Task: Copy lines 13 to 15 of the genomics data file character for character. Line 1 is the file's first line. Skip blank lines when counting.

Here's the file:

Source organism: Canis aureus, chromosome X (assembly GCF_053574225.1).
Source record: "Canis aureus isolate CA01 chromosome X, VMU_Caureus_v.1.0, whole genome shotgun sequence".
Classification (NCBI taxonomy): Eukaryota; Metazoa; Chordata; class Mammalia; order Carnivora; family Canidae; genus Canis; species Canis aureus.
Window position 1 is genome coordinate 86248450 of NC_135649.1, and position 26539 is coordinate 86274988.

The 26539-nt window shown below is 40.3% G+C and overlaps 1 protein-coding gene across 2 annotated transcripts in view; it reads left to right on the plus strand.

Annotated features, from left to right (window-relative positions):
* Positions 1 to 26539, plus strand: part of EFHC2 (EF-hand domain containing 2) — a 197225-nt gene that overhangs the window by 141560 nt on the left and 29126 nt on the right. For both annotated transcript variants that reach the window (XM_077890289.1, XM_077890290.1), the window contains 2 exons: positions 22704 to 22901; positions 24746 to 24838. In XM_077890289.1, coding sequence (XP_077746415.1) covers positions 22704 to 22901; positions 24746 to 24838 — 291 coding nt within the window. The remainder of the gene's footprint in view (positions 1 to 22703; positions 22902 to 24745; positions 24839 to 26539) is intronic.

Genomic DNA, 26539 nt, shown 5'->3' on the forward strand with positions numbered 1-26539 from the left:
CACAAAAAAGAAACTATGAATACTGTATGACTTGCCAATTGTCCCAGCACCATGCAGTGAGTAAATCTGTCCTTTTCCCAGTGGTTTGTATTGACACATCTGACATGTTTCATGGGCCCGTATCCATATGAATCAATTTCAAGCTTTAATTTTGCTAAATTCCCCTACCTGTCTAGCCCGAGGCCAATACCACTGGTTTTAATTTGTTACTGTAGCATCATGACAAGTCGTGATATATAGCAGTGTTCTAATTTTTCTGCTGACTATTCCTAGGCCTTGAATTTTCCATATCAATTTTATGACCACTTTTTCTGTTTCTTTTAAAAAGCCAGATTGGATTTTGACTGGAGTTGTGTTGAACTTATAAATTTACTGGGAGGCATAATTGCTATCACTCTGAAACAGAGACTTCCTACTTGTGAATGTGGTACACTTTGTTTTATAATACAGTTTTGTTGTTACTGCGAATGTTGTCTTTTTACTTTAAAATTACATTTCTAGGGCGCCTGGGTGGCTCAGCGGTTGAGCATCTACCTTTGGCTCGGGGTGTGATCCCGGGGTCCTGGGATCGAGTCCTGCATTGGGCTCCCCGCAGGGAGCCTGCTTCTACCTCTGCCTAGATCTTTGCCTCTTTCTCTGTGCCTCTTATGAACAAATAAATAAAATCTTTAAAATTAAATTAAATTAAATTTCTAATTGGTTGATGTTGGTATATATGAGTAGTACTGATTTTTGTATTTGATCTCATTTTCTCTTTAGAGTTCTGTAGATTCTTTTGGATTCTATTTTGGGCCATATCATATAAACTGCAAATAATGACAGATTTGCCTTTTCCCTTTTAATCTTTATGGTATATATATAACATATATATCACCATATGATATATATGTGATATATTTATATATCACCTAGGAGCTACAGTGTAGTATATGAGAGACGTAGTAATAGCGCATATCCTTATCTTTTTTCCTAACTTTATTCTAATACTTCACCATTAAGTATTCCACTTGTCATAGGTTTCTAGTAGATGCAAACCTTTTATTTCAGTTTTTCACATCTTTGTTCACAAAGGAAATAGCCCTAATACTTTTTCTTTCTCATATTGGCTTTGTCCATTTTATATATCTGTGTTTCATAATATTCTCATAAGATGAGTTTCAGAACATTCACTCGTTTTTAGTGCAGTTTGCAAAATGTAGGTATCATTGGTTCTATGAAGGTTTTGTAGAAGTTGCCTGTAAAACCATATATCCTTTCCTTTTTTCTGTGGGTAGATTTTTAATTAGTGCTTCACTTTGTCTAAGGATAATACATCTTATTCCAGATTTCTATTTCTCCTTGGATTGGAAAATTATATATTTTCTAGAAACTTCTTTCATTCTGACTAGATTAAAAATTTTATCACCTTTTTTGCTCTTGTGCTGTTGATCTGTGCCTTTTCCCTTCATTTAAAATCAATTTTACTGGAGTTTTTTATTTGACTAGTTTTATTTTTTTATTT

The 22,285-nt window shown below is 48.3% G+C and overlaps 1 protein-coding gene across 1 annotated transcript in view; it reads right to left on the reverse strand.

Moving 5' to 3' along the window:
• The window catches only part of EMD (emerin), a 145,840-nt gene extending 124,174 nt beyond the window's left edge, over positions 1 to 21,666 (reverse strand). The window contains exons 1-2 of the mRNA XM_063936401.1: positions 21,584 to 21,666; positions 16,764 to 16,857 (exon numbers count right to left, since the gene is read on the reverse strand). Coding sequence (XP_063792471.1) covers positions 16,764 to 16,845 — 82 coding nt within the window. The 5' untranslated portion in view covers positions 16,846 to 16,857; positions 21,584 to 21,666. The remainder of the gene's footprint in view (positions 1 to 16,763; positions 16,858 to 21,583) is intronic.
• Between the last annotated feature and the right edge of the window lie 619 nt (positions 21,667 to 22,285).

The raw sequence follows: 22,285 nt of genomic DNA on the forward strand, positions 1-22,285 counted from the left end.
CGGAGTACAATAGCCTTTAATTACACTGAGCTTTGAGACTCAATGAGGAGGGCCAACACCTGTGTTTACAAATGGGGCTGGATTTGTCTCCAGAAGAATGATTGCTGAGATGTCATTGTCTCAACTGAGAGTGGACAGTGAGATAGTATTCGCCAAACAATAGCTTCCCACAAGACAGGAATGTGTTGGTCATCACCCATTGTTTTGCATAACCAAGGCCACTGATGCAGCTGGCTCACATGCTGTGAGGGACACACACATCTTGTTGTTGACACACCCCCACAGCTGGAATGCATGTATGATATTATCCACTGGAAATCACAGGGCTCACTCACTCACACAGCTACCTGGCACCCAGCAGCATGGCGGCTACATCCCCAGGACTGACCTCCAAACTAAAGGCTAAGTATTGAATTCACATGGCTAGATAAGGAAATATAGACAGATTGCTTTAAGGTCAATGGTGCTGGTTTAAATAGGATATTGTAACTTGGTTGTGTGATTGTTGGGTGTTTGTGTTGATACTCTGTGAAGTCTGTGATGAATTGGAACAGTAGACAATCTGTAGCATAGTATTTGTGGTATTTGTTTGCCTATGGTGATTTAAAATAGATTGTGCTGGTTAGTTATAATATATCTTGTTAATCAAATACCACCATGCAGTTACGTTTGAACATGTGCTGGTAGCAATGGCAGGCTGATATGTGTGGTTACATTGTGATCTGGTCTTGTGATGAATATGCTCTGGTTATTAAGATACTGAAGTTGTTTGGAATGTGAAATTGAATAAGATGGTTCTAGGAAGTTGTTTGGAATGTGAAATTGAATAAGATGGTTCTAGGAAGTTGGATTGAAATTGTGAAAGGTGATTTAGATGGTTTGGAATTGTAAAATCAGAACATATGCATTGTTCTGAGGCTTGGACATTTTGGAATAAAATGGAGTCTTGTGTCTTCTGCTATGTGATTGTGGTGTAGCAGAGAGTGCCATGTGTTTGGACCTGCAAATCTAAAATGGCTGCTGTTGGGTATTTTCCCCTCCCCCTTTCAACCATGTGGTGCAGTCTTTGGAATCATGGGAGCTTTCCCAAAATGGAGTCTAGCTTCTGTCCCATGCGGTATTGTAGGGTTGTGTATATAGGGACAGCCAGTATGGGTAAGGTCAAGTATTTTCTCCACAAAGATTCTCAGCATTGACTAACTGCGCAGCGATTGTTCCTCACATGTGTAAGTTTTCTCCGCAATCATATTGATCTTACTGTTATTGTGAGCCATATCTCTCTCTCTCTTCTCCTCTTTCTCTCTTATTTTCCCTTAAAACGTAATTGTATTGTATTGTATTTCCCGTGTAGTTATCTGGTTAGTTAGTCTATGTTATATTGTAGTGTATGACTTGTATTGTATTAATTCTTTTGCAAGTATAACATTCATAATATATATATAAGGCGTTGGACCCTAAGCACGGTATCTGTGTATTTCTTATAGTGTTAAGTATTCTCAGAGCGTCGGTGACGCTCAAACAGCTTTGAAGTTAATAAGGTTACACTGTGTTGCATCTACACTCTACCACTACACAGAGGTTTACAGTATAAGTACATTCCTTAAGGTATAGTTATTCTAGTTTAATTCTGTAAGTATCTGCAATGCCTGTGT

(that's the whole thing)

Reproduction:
• Between the last annotated feature and the right edge of the window lie 619 nt (positions 21,667 to 22,285).

The raw sequence follows: 22,285 nt of genomic DNA on the forward strand, positions 1-22,285 counted from the left end.
CGGAGTACAATAGCCTTTAATTACACTGAGCTTTGAGACTCAATGAGGAGGGCCAACACCTGTGTTTACAAATGGGGCTGGATTTGTCTCCAGAAGAATGATTGCTGAGATGTCATTGTCTCAACTGAGAGTGGACAGTGAGATAGTATTCGCCAAACAATAGCTTCCCACAAGACAGGAATGTGTTGGTCATCACCCATTGTTTTGCATAACCAAGGCCACTGATGCAGCTGGCTCACATGCTGTGAGGGACACACACATCTTGTTGTTGACACACCCCCACAGCTGGAATGCATGTATGATATTATCCACTGGAAATCACAGGGCTCACTCACTCACACAGCTACCTGGCACCCAGCAGCATGGCGGCTACATCCCCAGGACTGACCTCCAAACTAAAGGCTAAGTATTGAATTCACATGGCTAGATAAGGAAATATAGACAGATTGCTTTAAGGTCAATGGTGCTGGTTTAAATAGGATATTGTAACTTGGTTGTGTGATTGTTGGGTGTTTGTGTTGATACTCTGTGAAGTCTGTGATGAATTGGAACAGTAGACAATCTGTAGCATAGTATTTGTGGTATTTGTTTGCCTATGGTGATTTAAAATAGATTGTGCTGGTTAGTTATAATATATCTTGTTAATCAAATACCACCATGCAGTTACGTTTGAACATGTGCTGGTAGCAATGGCAGGCTGATATGTGTGGTTACATTGTGATCTGGTCTTGTGATGAATATGCTCTGGTTATTAAGATACTGAAGTTGTTTGGAATGTGAAATTGAATAAGATGGTTCTAGGAAGTTGTTTGGAATGTGAAATTGAATAAGATGGTTCTAGGAAGTTGGATTGAAATTGTGAAAGGTGATTTAGATGGTTTGGAATTGTAAAATCAGAACATATGCATTGTTCTGAGGCTTGGACATTTTGGAATAAAATGGAGTCTTGTGTCTTCTGCTATGTGATTGTGGTGTAGCAGAGAGTGCCATGTGTTTGGACCTGCAAATCTAAAATGGCTGCTGTTGGGTATTTTCCCCTCCCCCTTTCAACCATGTGGTGCAGTCTTTGGAATCATGGGAGCTTTCCCAAAATGGAGTCTAGCTTCTGTCCCATGCGGTATTGTAGGGTTGTGTATATAGGGACAGCCAGTATGGGTAAGGTCAAGTATTTTCTCCACAAAGATTCTCAGCATTGACTAACTGCGCAGCGATTGTTCCTCACATGTGTAAGTTTTCTCCGCAATCATATTGATCTTACTGTTATTGTGAGCCATATCTCTCTCTCTCTTCTCCTCTTTCTCTCTTATTTTCCCTTAAAACGTAATTGTATTGTATTGTATTTCCCGTGTAGTTATCTGGTTAGTTAGTCTATGTTATATTGTAGTGTATGACTTGTATTGTATTAATTCTTTTGCAAGTATAACATTCATAATATATATATAAGGCGTTGGACCCTAAGCACGGTATCTGTGTATTTCTTATAGTGTTAAGTATTCTCAGAGCGTCGGTGACGCTCAAACAGCTTTGAAGTTAATAAGGTTACACTGTGTTGCATCTACACTCTACCACTACACAGAGGTTTACAGTATAAGTACATTCCTTAAGGTATAGTTATTCTAGTTTAATTCTGTAAGTATCTGCAATGCCTGTGT